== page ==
Impacts of the Human Emisions on Climate Change in China
as Simulated by Multi-model Ensembles
Zong-Ci Zhao, Yong Luo, Xuejie Gao, Ying Xu, and Yihui Ding
Laboratory for Climate Research, Meteorological Administration,
corresponding e-mail: email@example.com
The impacts of the human emissions on climate change in China for the 20th and 21st centuries have been investigated by using multi-model and multi-scenario ensembles. More than 25 CGCMs and scenarios have been employed in this research. To compare with the observations in the 20th century, the multi-model and multi-scenarios ensembles for the surface air temperature and temperature extremes are better than a single model.
The IPCC WG1 2001 report reported on the global warming in the 20th and 21st
centuries as simulated and projected by the many coupled GCMs with human emission
scenarios (Houghton et al., 2001). Our research has focused on the impacts of
the human emissions on the climate changes in China for the 20th and 21st centuries
as simulated and projected by the totality of the available
multi-model and scenario ensemble. More than 25 runs from various climate models and scenarios have been employed and summarized in this research. Here CT represents control run; GG runs with increasing greenhouse gases only and GS runs with greenhouse gases plus sulphate aerosols. Note that the SRES scenarios A1, A2, B1 and B2 were used for the model CCSR/NIES. GCM7 represents the ensemble of CCCGG, CCSR/NIES1-GG, CSIRO-GG, DKRZ-GG, GFDLGG,HADL-GG, NCAR-GG, GCM7-GG, CCC-GS,
CCSR/NIES1-GS, CSIRO-GS, DKRZ-GS, GFDL-GS, HADL-GS, NCAR-GS, GCM7-GS, LASG/IAP1-GG, LASG/IAP2-GG, LASG/IAP2-GS, LASG/IAP2-GS, NCC/IAP T63-GG, NCC/IAP T63-GS, RegCM/CN-GG, RegCM/CN-GS, YONU-GG, CCSR/NIES2 SRES A1, A2, B1, B2. The method of ensembles used takes the simple mathematical mean of all models and scenarios (Luo and Zhao, 1997; Gao et al., 2001; Guo et al., 2001; Zhao and
Xu, 2002; Xu et al., 2002; Ma et al., 2002; Zhao et al., 2003).
2. Changes of the annual surface air temperature in China
Fig. 1 gives the evolutions of surface air temperature in China for the 20th and 21st centuries as simulated and projected by the climate models with the different scenarios. The anomalous correlation coefficients (ACC) of temperature for all models with GG and GS had much larger positive values than those of CT.
For example, the ACC of GCM7 were 0.37 (GG 1900~1999) and 0.74 (GS 1900~1999),
0.65 (GG 1950~1999) and 0.69 (GS 1950~1999), respectively (Table 1). They reached
the 95% significant levels of the confidence. The ranges of ACC of the GCMs
with the different emissions
are 0.07~0.74 for 1900~1999 and 0.26~0.69 for 1950~1999, respectively. The linear trends of the observed temperature in China were 0.39oC/100y for 1900~1999 and 0.78oC/50y for 1950~1999, respectively. The linear trends of the simulated temperature by GCM7 with CT were relatively small. The linear trends of temperature for GCMs with GG overestimated. The linear trends of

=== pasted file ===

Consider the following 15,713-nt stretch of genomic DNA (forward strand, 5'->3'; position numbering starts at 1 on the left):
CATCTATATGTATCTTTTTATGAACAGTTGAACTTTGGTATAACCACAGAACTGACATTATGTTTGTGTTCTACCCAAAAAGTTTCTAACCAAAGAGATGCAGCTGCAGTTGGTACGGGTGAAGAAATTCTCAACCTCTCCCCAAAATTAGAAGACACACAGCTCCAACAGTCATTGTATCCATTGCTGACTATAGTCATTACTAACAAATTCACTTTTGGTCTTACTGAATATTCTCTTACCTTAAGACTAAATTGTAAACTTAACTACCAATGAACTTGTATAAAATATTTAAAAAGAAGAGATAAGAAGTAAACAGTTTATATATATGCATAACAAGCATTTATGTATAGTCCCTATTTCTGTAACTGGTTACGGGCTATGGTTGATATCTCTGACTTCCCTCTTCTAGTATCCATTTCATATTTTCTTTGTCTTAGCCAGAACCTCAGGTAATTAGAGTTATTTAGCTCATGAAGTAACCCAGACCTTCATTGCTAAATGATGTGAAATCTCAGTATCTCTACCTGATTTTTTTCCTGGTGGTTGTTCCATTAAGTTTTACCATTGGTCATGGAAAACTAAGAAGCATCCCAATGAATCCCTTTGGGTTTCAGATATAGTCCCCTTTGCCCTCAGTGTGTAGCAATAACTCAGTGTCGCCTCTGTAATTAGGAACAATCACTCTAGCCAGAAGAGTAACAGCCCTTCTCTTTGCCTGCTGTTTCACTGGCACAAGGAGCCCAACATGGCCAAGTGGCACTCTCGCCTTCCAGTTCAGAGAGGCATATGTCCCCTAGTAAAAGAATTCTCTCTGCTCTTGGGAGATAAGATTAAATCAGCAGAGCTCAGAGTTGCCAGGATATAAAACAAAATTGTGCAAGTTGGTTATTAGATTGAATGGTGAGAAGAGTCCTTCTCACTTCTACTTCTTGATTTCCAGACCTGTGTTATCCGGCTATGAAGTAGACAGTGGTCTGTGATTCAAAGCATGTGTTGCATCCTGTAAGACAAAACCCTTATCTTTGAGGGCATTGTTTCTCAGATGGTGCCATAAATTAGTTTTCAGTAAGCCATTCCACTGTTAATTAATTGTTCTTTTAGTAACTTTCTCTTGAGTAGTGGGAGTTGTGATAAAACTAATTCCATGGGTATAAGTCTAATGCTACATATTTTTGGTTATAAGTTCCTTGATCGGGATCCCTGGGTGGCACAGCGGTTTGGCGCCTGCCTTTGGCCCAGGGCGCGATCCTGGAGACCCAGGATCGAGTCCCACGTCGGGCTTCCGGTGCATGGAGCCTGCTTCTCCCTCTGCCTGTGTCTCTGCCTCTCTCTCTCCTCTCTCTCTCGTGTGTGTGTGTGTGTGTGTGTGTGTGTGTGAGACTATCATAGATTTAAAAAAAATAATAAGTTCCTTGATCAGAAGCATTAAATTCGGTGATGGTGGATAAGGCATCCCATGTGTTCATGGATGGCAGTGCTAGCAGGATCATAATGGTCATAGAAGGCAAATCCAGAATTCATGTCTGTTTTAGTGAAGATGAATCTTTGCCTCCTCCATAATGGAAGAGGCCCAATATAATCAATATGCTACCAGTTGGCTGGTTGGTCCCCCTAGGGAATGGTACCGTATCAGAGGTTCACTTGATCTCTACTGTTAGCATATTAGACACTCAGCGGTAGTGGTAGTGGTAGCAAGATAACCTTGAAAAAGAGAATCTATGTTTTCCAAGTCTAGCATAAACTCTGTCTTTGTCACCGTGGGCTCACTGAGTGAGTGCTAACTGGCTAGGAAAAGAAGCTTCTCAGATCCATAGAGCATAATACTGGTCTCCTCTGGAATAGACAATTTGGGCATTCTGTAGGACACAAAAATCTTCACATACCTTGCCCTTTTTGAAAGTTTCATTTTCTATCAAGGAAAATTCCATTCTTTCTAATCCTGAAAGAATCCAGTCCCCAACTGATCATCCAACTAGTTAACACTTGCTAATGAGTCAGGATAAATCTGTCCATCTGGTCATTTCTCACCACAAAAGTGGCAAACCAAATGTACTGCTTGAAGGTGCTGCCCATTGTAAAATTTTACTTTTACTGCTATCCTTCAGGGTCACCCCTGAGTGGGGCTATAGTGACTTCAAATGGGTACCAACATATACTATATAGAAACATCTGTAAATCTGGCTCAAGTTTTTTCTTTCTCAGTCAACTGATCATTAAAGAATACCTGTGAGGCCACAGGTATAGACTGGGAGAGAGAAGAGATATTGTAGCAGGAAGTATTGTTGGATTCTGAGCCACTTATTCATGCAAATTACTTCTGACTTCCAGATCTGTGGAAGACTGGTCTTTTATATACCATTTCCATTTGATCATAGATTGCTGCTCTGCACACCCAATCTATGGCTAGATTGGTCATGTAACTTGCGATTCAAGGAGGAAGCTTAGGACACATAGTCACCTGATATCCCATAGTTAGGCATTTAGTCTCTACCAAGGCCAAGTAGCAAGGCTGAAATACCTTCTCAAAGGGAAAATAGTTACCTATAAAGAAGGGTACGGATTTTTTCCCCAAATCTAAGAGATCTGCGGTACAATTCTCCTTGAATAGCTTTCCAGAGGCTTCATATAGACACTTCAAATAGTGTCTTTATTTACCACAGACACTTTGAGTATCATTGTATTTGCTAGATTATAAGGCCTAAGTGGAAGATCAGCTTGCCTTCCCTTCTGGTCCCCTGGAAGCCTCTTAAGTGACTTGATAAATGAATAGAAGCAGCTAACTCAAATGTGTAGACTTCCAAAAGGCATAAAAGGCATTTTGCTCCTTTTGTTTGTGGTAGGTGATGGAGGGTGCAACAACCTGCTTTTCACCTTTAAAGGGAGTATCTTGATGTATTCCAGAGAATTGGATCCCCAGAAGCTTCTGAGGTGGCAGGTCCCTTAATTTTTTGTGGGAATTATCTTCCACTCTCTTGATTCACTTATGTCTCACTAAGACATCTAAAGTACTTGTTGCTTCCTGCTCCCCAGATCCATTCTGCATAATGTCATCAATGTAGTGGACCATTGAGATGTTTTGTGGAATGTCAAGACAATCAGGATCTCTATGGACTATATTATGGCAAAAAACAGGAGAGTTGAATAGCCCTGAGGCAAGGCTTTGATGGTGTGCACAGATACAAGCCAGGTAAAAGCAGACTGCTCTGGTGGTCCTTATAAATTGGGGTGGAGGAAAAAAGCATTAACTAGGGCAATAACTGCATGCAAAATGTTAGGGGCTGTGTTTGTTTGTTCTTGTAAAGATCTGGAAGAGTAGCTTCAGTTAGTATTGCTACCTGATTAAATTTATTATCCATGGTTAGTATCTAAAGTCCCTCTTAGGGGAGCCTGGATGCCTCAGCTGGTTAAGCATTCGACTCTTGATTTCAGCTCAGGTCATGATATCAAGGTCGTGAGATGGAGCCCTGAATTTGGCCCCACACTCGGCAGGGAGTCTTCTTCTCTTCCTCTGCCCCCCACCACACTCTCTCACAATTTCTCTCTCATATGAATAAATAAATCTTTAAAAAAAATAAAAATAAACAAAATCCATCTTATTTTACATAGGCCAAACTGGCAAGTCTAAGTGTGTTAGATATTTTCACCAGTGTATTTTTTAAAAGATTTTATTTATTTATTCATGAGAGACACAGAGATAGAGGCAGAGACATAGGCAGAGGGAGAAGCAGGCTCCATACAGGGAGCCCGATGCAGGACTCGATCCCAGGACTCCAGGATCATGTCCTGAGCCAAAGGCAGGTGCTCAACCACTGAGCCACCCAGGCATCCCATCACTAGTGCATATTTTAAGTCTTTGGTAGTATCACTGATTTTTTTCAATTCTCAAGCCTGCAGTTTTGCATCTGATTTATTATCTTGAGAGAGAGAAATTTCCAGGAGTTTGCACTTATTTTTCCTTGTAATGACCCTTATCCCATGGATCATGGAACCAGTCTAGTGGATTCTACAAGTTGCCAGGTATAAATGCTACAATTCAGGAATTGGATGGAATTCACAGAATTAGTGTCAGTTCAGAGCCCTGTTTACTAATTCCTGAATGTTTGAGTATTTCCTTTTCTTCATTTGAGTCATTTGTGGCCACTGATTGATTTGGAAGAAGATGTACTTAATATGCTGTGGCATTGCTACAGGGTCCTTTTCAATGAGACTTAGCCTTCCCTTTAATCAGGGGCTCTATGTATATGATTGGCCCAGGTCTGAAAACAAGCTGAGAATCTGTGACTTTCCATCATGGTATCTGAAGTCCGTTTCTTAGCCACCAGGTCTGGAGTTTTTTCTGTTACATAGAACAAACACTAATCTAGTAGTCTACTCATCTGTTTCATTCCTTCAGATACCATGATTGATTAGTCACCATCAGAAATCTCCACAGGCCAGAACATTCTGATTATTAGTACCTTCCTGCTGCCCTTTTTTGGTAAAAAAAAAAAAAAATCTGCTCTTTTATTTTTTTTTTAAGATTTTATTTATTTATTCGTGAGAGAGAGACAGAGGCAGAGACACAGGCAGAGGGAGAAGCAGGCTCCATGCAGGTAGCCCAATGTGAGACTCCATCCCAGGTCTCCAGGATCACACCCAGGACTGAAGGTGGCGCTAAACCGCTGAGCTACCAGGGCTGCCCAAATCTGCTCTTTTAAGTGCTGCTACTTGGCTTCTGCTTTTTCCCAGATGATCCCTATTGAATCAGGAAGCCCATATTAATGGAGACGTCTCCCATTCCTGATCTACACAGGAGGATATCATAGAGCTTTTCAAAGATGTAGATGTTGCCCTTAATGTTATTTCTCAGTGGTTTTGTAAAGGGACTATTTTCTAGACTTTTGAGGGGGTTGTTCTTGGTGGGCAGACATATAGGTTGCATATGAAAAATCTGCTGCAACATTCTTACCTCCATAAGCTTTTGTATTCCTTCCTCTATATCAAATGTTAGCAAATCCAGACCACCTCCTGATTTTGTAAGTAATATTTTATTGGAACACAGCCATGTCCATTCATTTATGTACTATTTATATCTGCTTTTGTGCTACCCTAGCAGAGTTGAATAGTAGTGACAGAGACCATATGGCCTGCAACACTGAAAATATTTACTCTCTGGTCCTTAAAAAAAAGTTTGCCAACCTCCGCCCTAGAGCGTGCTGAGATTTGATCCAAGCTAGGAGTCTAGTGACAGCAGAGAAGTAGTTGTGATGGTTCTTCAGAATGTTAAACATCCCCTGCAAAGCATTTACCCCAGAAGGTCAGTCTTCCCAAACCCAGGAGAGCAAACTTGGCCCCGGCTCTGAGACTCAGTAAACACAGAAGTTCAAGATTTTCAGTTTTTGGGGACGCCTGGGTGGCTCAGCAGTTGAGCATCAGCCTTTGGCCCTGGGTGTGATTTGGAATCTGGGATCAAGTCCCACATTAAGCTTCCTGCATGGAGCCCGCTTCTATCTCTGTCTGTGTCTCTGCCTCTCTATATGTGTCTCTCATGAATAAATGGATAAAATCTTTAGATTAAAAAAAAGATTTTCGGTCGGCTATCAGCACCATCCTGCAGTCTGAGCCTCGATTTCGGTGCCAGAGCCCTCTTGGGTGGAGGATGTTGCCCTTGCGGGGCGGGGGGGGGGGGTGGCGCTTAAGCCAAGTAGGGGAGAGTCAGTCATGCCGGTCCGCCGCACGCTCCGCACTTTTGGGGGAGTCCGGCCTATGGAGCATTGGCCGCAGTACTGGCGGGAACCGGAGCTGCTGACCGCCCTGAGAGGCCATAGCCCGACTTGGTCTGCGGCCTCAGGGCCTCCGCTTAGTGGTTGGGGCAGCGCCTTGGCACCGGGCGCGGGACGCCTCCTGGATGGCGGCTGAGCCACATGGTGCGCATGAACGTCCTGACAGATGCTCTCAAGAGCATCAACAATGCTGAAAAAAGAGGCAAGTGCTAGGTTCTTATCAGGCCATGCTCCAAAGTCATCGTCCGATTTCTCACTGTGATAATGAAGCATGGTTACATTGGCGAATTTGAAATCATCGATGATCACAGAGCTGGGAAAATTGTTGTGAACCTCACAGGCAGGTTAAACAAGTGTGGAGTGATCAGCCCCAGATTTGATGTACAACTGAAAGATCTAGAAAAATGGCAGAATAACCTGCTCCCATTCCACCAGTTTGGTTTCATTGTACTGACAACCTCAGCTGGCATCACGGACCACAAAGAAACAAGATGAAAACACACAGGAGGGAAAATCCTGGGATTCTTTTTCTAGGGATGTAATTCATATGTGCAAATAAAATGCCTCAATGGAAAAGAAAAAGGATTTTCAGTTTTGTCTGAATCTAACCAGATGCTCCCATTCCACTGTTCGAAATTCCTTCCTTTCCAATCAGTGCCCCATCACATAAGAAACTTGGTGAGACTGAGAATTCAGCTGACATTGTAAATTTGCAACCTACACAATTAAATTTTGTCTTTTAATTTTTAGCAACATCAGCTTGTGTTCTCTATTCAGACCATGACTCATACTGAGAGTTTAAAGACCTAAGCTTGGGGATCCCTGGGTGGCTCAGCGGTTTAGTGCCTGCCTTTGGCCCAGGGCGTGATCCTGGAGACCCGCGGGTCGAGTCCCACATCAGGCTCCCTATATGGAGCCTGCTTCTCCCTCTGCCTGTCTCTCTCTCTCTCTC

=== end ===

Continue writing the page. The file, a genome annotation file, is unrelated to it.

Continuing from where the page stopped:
temperature for GCMs with GS in both 1900~1999 (0.38oC/100y) and 1950~1999 (0.71oC/50y) were near the observed values, especially for 1900~1999. The investigations also presented the similar situations for the maximum and minimum temperatures in China (Zhao et al., 2003). It means that the combined effects of both greenhouse effects and sulfate aerosols very likely cause the observed warming of the 20th century in China, especially for the last 50 years. It is also noticed in Fig.1, Tables 1 and 2 that results of the multi-model and scenarios ensembles were better than a single model to compare with the observations.
The linear trends of the annual mean temperature change in China for the 21st
century are 4.9 oC/100y and 2.9 oC/100y as projected by the GCM7-GG and GS with
the range 3.0~9.2 oC/100y and -0.3~6.9 oC/100y of all models and scenarios respectively.
It is also noticed that the change of temperature in China for the 21st century
as simulated by the GCM7-GG and GS is greater than the
global and East Asia changes , the linear trends of which were 3.7 oC/100y and 2.7 oC/100y with the ranges of 2.9~7.5 oC/100y and 0.4~5.5 oC/100y respectively.
3. Changes of the annual precipitation in China
Similar to the study of temperature, Fig. 2 shows the evolution of precipitation
in China for the 20th and 21st centuries as simulated and projected by the climate
models with the human emission scenarios. The anomalous correlation coefficients
and linear trends of precipitation changes for the observations and the simulations
by the models did not present any significant relationships (Tables are not
shown). It means that there was no strong evidence and signal to indicate
precipitation change in China for the 20th century caused by the human emissions.
The calculations indicated that the linear trends of the annual precipitation in China for the 21st century are 48~60mm/100y as projected by the multi-model ensembles with a range of -78~185mm/100y by all models.
4. Conclusions and discussions
As summarized in the above sections, the simulations of the surface air temperature and maximum and minimum temperature in China by the multi-model and multiscenarios ensembles are better than a single model to compare with the observations in the 20th century.
Changes in the precipitation over China show no significant trend either in the observations or the models through the 20th century and are relatively small into the 21st century, implying some value in refining the use of the multi-model approach for prediction of future changes in this parameter.
The further research will concentrate on narrowing the uncertainties.
This research was supported by the IPCC-China project and the project on National Report of Climate Change (China). The authors sincerely thank the model groups and the DDC/IPCC for providing their simulations.
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Source: Clivar Exchanges (No. 28 (Vol. 8, No. 4) December 2003)